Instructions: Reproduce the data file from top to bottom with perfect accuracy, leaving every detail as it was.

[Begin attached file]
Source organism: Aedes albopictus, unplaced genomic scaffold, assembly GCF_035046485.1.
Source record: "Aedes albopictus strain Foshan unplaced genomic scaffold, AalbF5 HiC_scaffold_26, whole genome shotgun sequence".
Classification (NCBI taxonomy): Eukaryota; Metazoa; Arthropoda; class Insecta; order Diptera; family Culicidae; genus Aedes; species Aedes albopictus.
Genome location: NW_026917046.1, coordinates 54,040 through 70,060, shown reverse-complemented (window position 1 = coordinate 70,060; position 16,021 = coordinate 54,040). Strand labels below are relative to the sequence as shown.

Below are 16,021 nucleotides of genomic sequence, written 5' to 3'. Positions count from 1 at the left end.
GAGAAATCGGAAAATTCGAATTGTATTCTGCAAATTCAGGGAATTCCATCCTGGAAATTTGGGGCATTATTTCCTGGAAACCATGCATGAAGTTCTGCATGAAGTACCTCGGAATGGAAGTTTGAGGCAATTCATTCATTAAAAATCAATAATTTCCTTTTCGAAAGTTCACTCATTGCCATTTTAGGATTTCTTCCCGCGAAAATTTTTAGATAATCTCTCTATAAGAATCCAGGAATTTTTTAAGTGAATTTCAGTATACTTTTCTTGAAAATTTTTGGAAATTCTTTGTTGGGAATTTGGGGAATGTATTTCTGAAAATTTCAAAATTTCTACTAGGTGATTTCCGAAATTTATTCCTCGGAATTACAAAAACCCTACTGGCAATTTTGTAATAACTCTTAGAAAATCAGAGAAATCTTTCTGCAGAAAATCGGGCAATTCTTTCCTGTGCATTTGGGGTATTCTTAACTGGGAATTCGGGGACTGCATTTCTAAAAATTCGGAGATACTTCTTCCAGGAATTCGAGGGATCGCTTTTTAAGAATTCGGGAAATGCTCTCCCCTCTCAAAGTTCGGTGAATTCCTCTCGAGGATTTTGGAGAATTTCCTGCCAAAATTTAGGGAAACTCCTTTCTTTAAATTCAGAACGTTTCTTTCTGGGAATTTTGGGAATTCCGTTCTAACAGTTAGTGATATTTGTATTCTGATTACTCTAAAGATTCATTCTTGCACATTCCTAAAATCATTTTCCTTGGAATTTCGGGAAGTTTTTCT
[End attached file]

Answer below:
Source organism: Aedes albopictus, unplaced genomic scaffold, assembly GCF_035046485.1.
Source record: "Aedes albopictus strain Foshan unplaced genomic scaffold, AalbF5 HiC_scaffold_26, whole genome shotgun sequence".
Classification (NCBI taxonomy): Eukaryota; Metazoa; Arthropoda; class Insecta; order Diptera; family Culicidae; genus Aedes; species Aedes albopictus.
Genome location: NW_026917046.1, coordinates 54,040 through 70,060, shown reverse-complemented (window position 1 = coordinate 70,060; position 16,021 = coordinate 54,040). Strand labels below are relative to the sequence as shown.

Below are 16,021 nucleotides of genomic sequence, written 5' to 3'. Positions count from 1 at the left end.
GAGAAATCGGAAAATTCGAATTGTATTCTGCAAATTCAGGGAATTCCATCCTGGAAATTTGGGGCATTATTTCCTGGAAACCATGCATGAAGTTCTGCATGAAGTACCTCGGAATGGAAGTTTGAGGCAATTCATTCATTAAAAATCAATAATTTCCTTTTCGAAAGTTCACTCATTGCCATTTTAGGATTTCTTCCCGCGAAAATTTTTAGATAATCTCTCTATAAGAATCCAGGAATTTTTTAAGTGAATTTCAGTATACTTTTCTTGAAAATTTTTGGAAATTCTTTGTTGGGAATTTGGGGAATGTATTTCTGAAAATTTCAAAATTTCTACTAGGTGATTTCCGAAATTTATTCCTCGGAATTACAAAAACCCTACTGGCAATTTTGTAATAACTCTTAGAAAATCAGAGAAATCTTTCTGCAGAAAATCGGGCAATTCTTTCCTGTGCATTTGGGGTATTCTTAACTGGGAATTCGGGGACTGCATTTCTAAAAATTCGGAGATACTTCTTCCAGGAATTCGAGGGATCGCTTTTTAAGAATTCGGGAAATGCTCTCCCCTCTCAAAGTTCGGTGAATTCCTCTCGAGGATTTTGGAGAATTTCCTGCCAAAATTTAGGGAAACTCCTTTCTTTAAATTCAGAACGTTTCTTTCTGGGAATTTTGGGAATTCCGTTCTAACAGTTAGTGATATTTGTATTCTGATTACTCTAAAGATTCATTCTTGCACATTCCTAAAATCATTTTCCTTGGAATTTCGGGAAGTTTTTCT